Conway Medical Center ‘ready and excited’ for shift to Phase 1-B of COVID vaccine distribution

Conway Medical Center ready to shift to next phase in vaccine distribution

CONWAY, S.C. (WMBF) - Local hospitals are continuing to administer their first doses of the COVID-19 vaccine to their frontline healthcare workers.

It’s all in coordination with carrying out the distribution of the vaccine within the South Carolina Department of Health and Environmental Control’s Phase 1-A.

Conway Medical Center was the first hospital in the Grand Strand and Pee Dee to receive and administer Pfizer’s COVID-19 vaccine back on Dec. 14. The hospital continues to receive weekly shipments of vaccine from the state, reaching 3,900 vaccine doses total on Tuesday.

RELATED COVERAGE | DHEC reports nearly 200,000 COVID-19 vaccines have been sent to S.C.

The hospital’s vice president of quality, Angela Williford, said with all these doses, they’ve asked for more guidance from DHEC on when they can begin to move forward with the next phase of distribution: Phase 1-B.

So far, over 1,100 doses have been administered to both CMC’s frontline staff, along with other community members who fall within the frontline workers described in Phase 1-A. Williford said they’ve reached workers like funeral service providers, dental offices and first responders.

The weekend before Christmas, the CDC’s advisory panel, the Advisory Committee on Immunization Practices, voted on guidance for who should be included in phase 1-B and 1-C of distribution.

South Carolina’s own advisory panel, the Vaccine Advisory Committee, needs to review these recommendations.

In a release sent out Tuesday, DHEC said the committee “is using this federal guidance to complete phase 1-B guidelines in South Carolina, which will be provided as soon as it’s finalized, which could be early next week. The ACIP has also recommended development of a phase 1-C category, which the VAC will begin to develop in alignment with this federal guidance.”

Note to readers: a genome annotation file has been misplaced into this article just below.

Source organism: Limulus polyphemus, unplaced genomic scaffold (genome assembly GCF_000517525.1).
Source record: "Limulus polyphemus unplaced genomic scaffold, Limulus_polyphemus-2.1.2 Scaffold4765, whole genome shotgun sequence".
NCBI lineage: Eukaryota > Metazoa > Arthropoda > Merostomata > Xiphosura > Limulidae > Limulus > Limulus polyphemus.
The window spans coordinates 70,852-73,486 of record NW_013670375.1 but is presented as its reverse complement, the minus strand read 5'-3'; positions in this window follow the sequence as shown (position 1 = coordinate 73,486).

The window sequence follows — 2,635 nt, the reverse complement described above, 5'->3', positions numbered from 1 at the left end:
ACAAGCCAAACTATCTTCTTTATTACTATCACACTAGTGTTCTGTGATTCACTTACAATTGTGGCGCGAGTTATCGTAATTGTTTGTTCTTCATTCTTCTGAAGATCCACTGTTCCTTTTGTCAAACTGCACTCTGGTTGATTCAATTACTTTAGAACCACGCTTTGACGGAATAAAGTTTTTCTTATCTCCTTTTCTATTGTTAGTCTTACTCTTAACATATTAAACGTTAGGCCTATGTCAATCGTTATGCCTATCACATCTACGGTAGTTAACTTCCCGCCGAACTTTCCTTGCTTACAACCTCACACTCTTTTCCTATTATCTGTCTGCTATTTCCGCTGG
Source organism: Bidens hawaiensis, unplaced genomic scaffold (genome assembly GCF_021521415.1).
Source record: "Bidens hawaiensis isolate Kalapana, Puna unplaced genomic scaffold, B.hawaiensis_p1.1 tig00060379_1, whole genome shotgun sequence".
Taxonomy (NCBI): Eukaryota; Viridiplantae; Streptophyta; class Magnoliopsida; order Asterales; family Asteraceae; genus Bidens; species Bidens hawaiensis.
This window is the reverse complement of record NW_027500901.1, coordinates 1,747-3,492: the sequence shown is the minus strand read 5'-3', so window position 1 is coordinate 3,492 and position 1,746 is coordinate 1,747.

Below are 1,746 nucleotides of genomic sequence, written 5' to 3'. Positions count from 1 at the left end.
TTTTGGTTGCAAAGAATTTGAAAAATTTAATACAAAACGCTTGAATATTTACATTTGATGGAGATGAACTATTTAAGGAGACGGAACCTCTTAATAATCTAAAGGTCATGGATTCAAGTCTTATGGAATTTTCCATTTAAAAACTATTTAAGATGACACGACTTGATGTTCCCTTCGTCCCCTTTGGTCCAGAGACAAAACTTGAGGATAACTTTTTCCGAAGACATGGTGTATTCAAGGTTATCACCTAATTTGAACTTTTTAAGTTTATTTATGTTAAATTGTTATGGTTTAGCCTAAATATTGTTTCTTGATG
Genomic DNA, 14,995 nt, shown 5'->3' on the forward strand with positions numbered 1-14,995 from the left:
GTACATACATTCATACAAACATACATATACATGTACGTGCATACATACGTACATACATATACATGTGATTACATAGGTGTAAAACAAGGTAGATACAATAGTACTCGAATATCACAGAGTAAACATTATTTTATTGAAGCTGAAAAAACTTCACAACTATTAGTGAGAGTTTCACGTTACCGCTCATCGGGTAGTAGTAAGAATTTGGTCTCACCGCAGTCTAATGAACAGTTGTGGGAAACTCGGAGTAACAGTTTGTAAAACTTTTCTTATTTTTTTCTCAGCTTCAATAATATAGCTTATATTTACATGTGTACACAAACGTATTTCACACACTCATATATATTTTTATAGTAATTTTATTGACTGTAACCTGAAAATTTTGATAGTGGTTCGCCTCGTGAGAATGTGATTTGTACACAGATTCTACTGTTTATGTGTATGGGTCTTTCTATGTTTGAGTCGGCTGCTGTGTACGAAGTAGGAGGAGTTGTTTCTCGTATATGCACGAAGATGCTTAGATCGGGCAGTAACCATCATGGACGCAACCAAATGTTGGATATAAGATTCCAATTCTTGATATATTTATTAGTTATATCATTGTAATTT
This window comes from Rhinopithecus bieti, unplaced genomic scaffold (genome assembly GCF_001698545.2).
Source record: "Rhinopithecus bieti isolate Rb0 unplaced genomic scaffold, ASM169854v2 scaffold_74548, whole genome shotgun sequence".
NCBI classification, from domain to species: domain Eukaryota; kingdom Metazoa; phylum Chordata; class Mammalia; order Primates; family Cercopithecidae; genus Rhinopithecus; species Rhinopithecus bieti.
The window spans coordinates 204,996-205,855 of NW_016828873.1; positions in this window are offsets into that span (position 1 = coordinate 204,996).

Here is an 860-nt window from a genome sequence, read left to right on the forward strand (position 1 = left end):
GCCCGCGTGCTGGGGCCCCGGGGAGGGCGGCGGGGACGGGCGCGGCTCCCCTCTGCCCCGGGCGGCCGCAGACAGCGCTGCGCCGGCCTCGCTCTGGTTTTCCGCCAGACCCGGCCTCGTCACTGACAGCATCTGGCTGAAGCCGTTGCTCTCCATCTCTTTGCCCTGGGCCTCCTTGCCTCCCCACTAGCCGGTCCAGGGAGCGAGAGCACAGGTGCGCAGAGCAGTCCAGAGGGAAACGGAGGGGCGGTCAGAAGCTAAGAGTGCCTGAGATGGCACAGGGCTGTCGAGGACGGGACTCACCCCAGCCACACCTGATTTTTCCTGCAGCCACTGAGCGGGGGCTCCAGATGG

Williford said DHEC told her the department would provide more guidance on Phase 1-B as soon as they receive additional guidance.

“We’re ready and excited to move when they finally give us the green light,” said Williford.

Williford said they’ve also asked DHEC if individual communities and hospitals will be allowed to transition from Phase 1-A to Phase 1-B more quickly than other regions of the state if they’re ready.

“So for example: if our hospital - with the doses that we’ve received so far, and our Phase 1-A population - if we reach a 70% uptake rate, can we go ahead and move to [Phase 1-B], even if the Midlands or the Upstate is not ready yet?” Williford asked.

This answer wasn’t available either, though she suspects this will also be a part of the conversation once the Vaccine Advisory Committee meets.

WMBF Investigates is waiting to hear back from DHEC on this question as well.

Until those answers become available, Williford said they feel ready to make some incremental moves into Phase 1-B.

“We certainly don’t have enough vaccine to vaccinate every 75 and over person in Horry County right now, but we could start making some moves once DHEC gives us permission to do so,” said Williford.

CMC said those future moves would entail a “hub-and-spoke” model to position vaccine in several ultra-cold freezers around the county to send vaccine to each of their individual clinics in their provider network.

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